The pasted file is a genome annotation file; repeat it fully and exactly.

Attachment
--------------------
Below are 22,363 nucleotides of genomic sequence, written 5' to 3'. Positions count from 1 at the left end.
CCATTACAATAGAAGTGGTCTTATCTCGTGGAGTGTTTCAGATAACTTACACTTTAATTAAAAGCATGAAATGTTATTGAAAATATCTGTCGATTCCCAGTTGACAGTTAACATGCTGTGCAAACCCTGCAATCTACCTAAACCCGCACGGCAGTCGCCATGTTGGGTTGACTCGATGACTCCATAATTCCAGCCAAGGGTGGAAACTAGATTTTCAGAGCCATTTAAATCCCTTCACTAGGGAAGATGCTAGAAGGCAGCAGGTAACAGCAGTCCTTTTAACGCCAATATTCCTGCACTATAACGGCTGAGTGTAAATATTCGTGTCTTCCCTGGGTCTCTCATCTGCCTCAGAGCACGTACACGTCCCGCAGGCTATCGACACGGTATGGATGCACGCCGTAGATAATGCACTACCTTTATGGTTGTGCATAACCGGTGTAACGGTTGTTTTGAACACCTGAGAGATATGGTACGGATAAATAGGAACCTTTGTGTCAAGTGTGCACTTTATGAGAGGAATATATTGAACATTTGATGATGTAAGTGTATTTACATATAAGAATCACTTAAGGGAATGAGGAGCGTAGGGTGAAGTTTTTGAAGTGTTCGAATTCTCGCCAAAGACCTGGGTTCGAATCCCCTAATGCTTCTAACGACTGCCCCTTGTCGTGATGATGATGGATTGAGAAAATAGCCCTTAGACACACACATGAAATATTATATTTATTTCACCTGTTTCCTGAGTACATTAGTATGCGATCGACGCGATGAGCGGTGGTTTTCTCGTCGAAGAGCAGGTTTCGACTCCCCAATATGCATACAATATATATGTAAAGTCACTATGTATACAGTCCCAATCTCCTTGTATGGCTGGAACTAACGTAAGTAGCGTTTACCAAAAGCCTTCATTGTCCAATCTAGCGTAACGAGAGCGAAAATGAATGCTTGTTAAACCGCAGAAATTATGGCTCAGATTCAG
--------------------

Below are 22,363 nucleotides of genomic sequence, written 5' to 3'. Positions count from 1 at the left end.
CCATTACAATAGAAGTGGTCTTATCTCGTGGAGTGTTTCAGATAACTTACACTTTAATTAAAAGCATGAAATGTTATTGAAAATATCTGTCGATTCCCAGTTGACAGTTAACATGCTGTGCAAACCCTGCAATCTACCTAAACCCGCACGGCAGTCGCCATGTTGGGTTGACTCGATGACTCCATAATTCCAGCCAAGGGTGGAAACTAGATTTTCAGAGCCATTTAAATCCCTTCACTAGGGAAGATGCTAGAAGGCAGCAGGTAACAGCAGTCCTTTTAACGCCAATATTCCTGCACTATAACGGCTGAGTGTAAATATTCGTGTCTTCCCTGGGTCTCTCATCTGCCTCAGAGCACGTACACGTCCCGCAGGCTATCGACACGGTATGGATGCACGCCGTAGATAATGCACTACCTTTATGGTTGTGCATAACCGGTGTAACGGTTGTTTTGAACACCTGAGAGATATGGTACGGATAAATAGGAACCTTTGTGTCAAGTGTGCACTTTATGAGAGGAATATATTGAACATTTGATGATGTAAGTGTATTTACATATAAGAATCACTTAAGGGAATGAGGAGCGTAGGGTGAAGTTTTTGAAGTGTTCGAATTCTCGCCAAAGACCTGGGTTCGAATCCCCTAATGCTTCTAACGACTGCCCCTTGTCGTGATGATGATGGATTGAGAAAATAGCCCTTAGACACACACATGAAATATTATATTTATTTCACCTGTTTCCTGAGTACATTAGTATGCGATCGACGCGATGAGCGGTGGTTTTCTCGTCGAAGAGCAGGTTTCGACTCCCCAATATGCATACAATATATATGTAAAGTCACTATGTATACAGTCCCAATCTCCTTGTATGGCTGGAACTAACGTAAGTAGCGTTTACCAAAAGCCTTCATTGTCCAATCTAGCGTAACGAGAGCGAAAATGAATGCTTGTTAAACCGCAGAAATTATGGCTCAGATTCAG